[Come summer heat, much of my blogging momentum melts away. Hence an experiment until Labor Day: fifty minimalist posts about whatever.]

The August air outside today is thick, steamy and hard to breathe. An online weather advisory for Mercer County, New Jersey, where I live, announces that air quality in the region has reached or exceeded unhealthy levels. Exceeded unhealthy levels.

In my air-conditioned car, I drive to an air-conditioned market for refrigerated mixed greens, cherry tomatoes, red peppers, cucumbers, an avocado, lemons, a quarter of a watermelon and vanilla ice cream. I pass no other old people on my way, and very few other people. I see no young with earphones jogging the streets.

What did folks do before air-conditioning? If they could afford to get to a beach, the children frolicked in the water and the old sat with their feet in it. If they couldn’t, they darkened their rooms, fanned themselves, drank lemonade and waited for a breeze. Some of the old ones died. Few lived as long as me.

I’m not kidding. Philadelphia, which is near Mercer County (although in Pennsylvania) and shares its climate, was the capital of the new United States for the nation’s first ten years. Everyone in government went back where they came from every summer because the hot, soupy weather was deadly. Year after year, thousands upon thousands of Philadelphians died of yellow fever (carried by mosquitos), and sometimes malaria, if not respiratory insufficiency.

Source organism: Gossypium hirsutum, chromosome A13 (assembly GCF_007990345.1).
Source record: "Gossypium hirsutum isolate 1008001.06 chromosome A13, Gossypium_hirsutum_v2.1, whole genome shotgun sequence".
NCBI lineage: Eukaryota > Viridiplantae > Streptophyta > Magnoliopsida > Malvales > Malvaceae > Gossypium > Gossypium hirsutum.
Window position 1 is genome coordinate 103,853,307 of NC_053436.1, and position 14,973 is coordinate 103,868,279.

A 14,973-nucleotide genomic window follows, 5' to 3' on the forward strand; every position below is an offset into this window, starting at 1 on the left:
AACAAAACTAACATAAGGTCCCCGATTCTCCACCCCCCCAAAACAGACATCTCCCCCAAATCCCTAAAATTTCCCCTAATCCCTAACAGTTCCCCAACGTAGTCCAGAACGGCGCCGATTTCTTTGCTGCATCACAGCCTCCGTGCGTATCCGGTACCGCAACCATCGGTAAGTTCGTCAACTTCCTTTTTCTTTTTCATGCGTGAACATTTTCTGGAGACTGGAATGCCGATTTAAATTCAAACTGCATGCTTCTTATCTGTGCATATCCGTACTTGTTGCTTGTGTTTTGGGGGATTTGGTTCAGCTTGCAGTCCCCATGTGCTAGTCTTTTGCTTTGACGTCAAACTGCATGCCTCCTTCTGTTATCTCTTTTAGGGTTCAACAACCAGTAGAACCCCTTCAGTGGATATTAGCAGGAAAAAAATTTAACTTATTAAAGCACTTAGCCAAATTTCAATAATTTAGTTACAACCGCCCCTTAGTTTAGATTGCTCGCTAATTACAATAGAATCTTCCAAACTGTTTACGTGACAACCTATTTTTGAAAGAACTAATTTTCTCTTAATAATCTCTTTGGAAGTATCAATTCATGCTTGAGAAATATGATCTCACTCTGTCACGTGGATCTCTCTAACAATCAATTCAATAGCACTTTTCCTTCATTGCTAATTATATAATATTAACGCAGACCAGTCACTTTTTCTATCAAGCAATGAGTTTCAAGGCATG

We may call ourselves lucky to live now, not then. But although electric power is a public utility, the price of which is somewhat controlled by policy concerns, it still isn’t cheap. Not everyone can afford to run air-conditioning twenty-four/seven. And when the demand is high, power can fail. You might also consider how long our present sources of power may last and the environmental risks connected with developing alternative sources.

A day like today reminds us how tenuous and fragile human life really is. As a wise reader recently observed, the natural world is a brutal place – from which we distract ourselves with ephemeral diversions and the comfort of friends.